U.K. woman rescued 10 hours after falling from cruise ship off Croatia

A British woman was rescued after falling from a cruise ship and spending 10 hours in the Adriatic Sea at night, Croatia's Coast Guard said.

'It is a real miracle that she is alive,' captain of rescue ship says

Kay Longstaff, 46, from England climbs aboard a Croatian Coast Guard ship some 90 kilometres from the Croatian coast on Sunday. (Croatian Coast Guard/Defence Ministry via AP)

A British woman who fell from a cruise ship and spent 10 hours in the Adriatic Sea at night sang to stay alive, her rescuers said Monday.

The captain of the Croatian rescue ship that found Kay Longstaff, 46, floating some 45 nautical miles off Croatia's coast said that "luckily for her, we saw her immediately because she raised and waved her hands when she saw us."

Lovro Oreskovic told the Glas Istre portal on Monday that Longstaff told the crew she practises yoga and she sang while floating to stay awake.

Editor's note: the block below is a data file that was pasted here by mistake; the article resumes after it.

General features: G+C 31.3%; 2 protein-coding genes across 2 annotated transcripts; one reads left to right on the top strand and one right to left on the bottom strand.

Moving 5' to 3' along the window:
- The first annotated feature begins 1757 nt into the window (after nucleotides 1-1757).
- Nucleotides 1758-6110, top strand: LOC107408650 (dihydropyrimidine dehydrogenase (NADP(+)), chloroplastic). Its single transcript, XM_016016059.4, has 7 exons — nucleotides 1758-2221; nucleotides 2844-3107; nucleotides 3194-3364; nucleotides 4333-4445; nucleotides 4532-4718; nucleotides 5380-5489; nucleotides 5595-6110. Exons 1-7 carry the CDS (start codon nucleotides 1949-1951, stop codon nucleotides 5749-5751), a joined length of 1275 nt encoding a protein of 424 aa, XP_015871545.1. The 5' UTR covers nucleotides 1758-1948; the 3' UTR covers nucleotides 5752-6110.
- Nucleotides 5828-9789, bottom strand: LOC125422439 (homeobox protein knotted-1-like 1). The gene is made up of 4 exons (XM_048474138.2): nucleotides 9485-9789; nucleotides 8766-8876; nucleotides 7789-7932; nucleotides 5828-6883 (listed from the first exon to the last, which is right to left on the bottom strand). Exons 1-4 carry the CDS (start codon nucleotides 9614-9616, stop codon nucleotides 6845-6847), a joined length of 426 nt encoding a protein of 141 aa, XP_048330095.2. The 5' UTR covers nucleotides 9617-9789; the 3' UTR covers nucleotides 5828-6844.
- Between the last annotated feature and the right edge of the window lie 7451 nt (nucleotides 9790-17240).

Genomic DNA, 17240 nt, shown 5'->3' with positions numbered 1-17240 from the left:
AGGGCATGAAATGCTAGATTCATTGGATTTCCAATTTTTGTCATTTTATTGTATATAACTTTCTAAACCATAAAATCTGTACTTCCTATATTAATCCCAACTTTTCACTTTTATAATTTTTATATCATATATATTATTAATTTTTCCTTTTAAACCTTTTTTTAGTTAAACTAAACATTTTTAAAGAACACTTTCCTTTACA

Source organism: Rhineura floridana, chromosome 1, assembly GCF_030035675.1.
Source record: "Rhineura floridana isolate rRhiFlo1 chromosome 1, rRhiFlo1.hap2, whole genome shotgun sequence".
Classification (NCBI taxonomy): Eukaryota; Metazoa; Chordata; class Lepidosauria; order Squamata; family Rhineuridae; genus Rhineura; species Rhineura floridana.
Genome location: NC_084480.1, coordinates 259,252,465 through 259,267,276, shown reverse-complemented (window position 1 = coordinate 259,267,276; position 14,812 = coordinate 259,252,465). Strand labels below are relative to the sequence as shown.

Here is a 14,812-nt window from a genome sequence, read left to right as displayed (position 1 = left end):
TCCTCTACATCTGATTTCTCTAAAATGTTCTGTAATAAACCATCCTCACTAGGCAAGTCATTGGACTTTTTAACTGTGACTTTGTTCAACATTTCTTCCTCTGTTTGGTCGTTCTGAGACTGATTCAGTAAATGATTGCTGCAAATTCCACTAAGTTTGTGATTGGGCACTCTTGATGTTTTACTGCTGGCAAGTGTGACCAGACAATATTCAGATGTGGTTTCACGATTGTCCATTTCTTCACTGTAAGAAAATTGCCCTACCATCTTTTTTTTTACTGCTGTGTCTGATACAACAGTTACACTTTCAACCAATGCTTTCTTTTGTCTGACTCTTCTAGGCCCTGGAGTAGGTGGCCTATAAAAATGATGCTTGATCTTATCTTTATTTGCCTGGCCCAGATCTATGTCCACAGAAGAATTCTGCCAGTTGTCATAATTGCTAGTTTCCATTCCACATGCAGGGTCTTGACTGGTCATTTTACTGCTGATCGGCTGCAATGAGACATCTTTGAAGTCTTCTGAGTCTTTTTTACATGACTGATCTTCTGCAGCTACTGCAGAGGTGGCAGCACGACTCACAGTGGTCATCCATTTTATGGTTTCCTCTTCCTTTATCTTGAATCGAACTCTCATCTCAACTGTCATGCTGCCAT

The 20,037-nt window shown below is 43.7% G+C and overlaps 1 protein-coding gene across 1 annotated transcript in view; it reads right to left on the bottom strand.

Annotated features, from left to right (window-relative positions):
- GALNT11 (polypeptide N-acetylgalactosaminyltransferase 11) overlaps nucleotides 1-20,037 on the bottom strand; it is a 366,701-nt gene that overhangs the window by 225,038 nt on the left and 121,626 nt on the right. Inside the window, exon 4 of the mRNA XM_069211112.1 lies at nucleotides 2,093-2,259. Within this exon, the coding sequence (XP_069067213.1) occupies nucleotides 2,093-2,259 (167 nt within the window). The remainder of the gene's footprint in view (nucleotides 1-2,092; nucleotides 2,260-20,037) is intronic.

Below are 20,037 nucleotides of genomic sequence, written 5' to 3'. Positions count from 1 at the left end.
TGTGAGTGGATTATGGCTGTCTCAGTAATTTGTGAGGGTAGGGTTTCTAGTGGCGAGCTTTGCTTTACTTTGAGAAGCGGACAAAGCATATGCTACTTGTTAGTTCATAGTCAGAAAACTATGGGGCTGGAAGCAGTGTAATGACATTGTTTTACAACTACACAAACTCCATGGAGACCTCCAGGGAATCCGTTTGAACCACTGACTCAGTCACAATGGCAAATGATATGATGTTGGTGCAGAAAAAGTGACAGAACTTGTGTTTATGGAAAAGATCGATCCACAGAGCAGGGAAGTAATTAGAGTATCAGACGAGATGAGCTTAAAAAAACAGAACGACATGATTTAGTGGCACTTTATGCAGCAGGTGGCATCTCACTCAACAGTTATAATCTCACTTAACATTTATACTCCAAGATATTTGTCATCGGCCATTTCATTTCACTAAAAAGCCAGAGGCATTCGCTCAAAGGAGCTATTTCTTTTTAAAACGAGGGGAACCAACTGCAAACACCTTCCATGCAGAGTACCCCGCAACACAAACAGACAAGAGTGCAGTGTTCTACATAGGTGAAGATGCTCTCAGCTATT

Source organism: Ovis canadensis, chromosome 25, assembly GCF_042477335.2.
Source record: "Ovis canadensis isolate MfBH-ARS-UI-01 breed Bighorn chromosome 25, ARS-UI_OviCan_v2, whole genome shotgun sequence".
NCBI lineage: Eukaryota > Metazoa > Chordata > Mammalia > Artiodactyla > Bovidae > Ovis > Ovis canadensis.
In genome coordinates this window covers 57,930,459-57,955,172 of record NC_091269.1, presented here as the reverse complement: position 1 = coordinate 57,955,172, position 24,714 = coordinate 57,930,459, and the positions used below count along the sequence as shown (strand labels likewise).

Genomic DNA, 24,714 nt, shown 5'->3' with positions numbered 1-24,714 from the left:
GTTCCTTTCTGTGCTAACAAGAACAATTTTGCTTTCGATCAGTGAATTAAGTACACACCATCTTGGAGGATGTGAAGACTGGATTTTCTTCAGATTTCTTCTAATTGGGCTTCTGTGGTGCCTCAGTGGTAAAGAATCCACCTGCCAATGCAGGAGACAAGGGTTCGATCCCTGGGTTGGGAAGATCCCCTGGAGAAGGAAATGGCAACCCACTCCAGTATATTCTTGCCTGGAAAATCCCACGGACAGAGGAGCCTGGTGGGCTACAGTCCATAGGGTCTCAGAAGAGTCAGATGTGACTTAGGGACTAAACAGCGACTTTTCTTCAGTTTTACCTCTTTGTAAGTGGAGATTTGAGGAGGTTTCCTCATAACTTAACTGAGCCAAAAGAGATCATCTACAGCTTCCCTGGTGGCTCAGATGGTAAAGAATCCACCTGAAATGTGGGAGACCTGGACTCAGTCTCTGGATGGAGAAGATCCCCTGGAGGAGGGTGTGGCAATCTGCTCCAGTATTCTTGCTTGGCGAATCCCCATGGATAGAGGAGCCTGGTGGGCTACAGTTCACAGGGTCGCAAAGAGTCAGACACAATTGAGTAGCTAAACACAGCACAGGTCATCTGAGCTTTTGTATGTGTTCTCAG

Longstaff is escorted by rescuers from the coast guard vessel in the port in Pula. (The Associated Press)

"It is a real miracle that she is alive," Oreskovic said. 

Longstaff said she fell from the back of the Norwegian Star cruise ship that was sailing toward Venice shortly before midnight Saturday. The ship launched a search mission in the area of her fall, but could not find her.

'These wonderful guys rescued me,' Kay says of the Croatian coast guard who pulled her from the Adriatic Sea 0:15

Some 10 hours later, she was rescued by the Croatian Coast Guard and taken to a hospital in the town of Pula for a 24-hour examination.

Hospital director Irena Hristic said Longstaff has suffered stress, but overall she is in good health.

"The woman looks young, healthy and is a sports person," Hristic said. "She said she swam all the time and was conscious."

Dolores Brenko Skerjanc of the Croatian port authority told state broadcaster HRT that the Adriatic Sea is warm in the summer and that contributed to Longstaff's survival.

"She spent a lot of time in the water, but the sea is now quite warm and the chances for survival are better."